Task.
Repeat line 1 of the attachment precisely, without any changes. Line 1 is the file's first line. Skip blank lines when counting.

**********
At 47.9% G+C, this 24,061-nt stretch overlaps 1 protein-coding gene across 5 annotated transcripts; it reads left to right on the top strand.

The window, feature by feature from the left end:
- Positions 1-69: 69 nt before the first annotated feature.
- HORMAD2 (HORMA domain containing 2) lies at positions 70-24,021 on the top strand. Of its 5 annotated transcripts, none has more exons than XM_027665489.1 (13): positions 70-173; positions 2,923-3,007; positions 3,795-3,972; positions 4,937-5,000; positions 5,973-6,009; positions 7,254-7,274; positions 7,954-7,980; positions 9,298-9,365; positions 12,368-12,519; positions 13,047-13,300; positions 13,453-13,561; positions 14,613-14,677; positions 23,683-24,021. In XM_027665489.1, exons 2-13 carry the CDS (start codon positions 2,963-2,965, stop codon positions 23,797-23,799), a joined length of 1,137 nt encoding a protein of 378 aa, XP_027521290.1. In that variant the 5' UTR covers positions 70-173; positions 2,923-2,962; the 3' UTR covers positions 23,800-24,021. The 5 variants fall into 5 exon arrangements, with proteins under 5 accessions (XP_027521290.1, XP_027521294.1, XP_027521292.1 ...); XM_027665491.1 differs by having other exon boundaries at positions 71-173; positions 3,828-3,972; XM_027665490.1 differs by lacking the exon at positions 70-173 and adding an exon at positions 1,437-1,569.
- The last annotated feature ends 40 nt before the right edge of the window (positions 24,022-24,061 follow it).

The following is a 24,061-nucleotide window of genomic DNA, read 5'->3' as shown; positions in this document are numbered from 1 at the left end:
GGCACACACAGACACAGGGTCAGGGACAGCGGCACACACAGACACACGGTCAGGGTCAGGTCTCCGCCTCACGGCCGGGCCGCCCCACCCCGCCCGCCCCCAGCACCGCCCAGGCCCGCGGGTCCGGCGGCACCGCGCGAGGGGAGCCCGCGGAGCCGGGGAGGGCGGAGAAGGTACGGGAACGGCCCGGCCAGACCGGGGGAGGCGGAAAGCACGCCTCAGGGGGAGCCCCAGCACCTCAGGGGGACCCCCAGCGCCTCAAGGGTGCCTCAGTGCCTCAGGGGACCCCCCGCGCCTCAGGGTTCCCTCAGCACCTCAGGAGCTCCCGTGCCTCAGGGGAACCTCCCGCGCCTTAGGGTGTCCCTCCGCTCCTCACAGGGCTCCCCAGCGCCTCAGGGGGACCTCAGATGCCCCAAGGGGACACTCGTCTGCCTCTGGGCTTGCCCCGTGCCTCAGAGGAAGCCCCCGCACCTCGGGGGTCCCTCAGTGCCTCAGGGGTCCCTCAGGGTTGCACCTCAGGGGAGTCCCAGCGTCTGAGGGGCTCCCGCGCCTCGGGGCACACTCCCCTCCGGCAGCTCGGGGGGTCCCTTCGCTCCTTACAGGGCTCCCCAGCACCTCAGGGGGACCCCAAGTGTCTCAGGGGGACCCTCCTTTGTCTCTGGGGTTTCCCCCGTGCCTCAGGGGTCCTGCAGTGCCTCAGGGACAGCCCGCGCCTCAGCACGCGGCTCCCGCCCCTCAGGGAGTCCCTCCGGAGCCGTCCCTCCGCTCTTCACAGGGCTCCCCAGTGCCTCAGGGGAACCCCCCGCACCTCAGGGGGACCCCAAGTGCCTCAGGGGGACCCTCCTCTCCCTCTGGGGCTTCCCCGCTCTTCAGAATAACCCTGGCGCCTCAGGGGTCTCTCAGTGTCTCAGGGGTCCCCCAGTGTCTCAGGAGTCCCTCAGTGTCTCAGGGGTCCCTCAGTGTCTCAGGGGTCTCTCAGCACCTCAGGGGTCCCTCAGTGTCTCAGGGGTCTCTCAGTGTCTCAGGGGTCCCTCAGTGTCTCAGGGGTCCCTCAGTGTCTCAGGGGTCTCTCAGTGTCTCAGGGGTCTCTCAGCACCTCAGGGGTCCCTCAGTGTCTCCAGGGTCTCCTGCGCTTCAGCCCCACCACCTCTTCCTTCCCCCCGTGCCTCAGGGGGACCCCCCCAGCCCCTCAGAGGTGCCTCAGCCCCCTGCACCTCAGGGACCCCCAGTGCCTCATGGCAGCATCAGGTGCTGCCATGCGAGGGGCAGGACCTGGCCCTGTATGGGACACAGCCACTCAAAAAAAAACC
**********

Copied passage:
At 47.9% G+C, this 24,061-nt stretch overlaps 1 protein-coding gene across 5 annotated transcripts; it reads left to right on the top strand.